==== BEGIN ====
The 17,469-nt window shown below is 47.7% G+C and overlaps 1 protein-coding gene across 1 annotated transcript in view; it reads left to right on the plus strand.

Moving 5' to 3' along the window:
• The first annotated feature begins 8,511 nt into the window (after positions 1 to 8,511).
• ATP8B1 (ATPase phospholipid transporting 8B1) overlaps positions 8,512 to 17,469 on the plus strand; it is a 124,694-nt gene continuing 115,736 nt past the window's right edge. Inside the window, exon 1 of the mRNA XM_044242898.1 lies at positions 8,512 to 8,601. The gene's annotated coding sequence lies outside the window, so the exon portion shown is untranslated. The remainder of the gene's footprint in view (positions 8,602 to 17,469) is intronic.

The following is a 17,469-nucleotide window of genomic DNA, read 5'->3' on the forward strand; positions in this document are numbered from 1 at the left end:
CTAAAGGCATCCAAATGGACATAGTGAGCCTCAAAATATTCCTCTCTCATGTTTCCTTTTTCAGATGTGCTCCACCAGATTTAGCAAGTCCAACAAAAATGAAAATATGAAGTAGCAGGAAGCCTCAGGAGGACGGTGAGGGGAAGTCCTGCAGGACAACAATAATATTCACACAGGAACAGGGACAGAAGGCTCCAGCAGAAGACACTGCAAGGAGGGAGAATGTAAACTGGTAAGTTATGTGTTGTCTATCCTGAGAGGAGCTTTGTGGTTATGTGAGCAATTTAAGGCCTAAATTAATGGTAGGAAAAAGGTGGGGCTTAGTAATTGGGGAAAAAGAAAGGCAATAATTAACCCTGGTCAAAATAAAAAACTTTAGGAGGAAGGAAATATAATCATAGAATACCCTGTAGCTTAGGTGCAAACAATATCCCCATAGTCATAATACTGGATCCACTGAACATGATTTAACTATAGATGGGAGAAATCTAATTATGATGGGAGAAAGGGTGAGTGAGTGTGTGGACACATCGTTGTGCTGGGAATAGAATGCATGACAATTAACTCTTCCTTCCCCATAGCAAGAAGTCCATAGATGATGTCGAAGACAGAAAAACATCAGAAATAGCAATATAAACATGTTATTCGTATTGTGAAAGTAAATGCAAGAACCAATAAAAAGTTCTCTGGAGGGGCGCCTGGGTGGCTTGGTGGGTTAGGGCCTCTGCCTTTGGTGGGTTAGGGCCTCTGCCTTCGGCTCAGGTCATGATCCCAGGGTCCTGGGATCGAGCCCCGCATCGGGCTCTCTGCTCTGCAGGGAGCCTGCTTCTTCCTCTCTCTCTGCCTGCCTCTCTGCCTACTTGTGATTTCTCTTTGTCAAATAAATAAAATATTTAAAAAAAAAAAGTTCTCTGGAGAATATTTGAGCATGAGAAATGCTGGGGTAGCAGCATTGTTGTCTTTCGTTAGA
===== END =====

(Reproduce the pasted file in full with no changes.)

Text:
The 17,469-nt window shown below is 47.7% G+C and overlaps 1 protein-coding gene across 1 annotated transcript in view; it reads left to right on the plus strand.

Moving 5' to 3' along the window:
• The first annotated feature begins 8,511 nt into the window (after positions 1 to 8,511).
• ATP8B1 (ATPase phospholipid transporting 8B1) overlaps positions 8,512 to 17,469 on the plus strand; it is a 124,694-nt gene continuing 115,736 nt past the window's right edge. Inside the window, exon 1 of the mRNA XM_044242898.1 lies at positions 8,512 to 8,601. The gene's annotated coding sequence lies outside the window, so the exon portion shown is untranslated. The remainder of the gene's footprint in view (positions 8,602 to 17,469) is intronic.

The following is a 17,469-nucleotide window of genomic DNA, read 5'->3' on the forward strand; positions in this document are numbered from 1 at the left end:
CTAAAGGCATCCAAATGGACATAGTGAGCCTCAAAATATTCCTCTCTCATGTTTCCTTTTTCAGATGTGCTCCACCAGATTTAGCAAGTCCAACAAAAATGAAAATATGAAGTAGCAGGAAGCCTCAGGAGGACGGTGAGGGGAAGTCCTGCAGGACAACAATAATATTCACACAGGAACAGGGACAGAAGGCTCCAGCAGAAGACACTGCAAGGAGGGAGAATGTAAACTGGTAAGTTATGTGTTGTCTATCCTGAGAGGAGCTTTGTGGTTATGTGAGCAATTTAAGGCCTAAATTAATGGTAGGAAAAAGGTGGGGCTTAGTAATTGGGGAAAAAGAAAGGCAATAATTAACCCTGGTCAAAATAAAAAACTTTAGGAGGAAGGAAATATAATCATAGAATACCCTGTAGCTTAGGTGCAAACAATATCCCCATAGTCATAATACTGGATCCACTGAACATGATTTAACTATAGATGGGAGAAATCTAATTATGATGGGAGAAAGGGTGAGTGAGTGTGTGGACACATCGTTGTGCTGGGAATAGAATGCATGACAATTAACTCTTCCTTCCCCATAGCAAGAAGTCCATAGATGATGTCGAAGACAGAAAAACATCAGAAATAGCAATATAAACATGTTATTCGTATTGTGAAAGTAAATGCAAGAACCAATAAAAAGTTCTCTGGAGGGGCGCCTGGGTGGCTTGGTGGGTTAGGGCCTCTGCCTTTGGTGGGTTAGGGCCTCTGCCTTCGGCTCAGGTCATGATCCCAGGGTCCTGGGATCGAGCCCCGCATCGGGCTCTCTGCTCTGCAGGGAGCCTGCTTCTTCCTCTCTCTCTGCCTGCCTCTCTGCCTACTTGTGATTTCTCTTTGTCAAATAAATAAAATATTTAAAAAAAAAAAGTTCTCTGGAGAATATTTGAGCATGAGAAATGCTGGGGTAGCAGCATTGTTGTCTTTCGTTAGA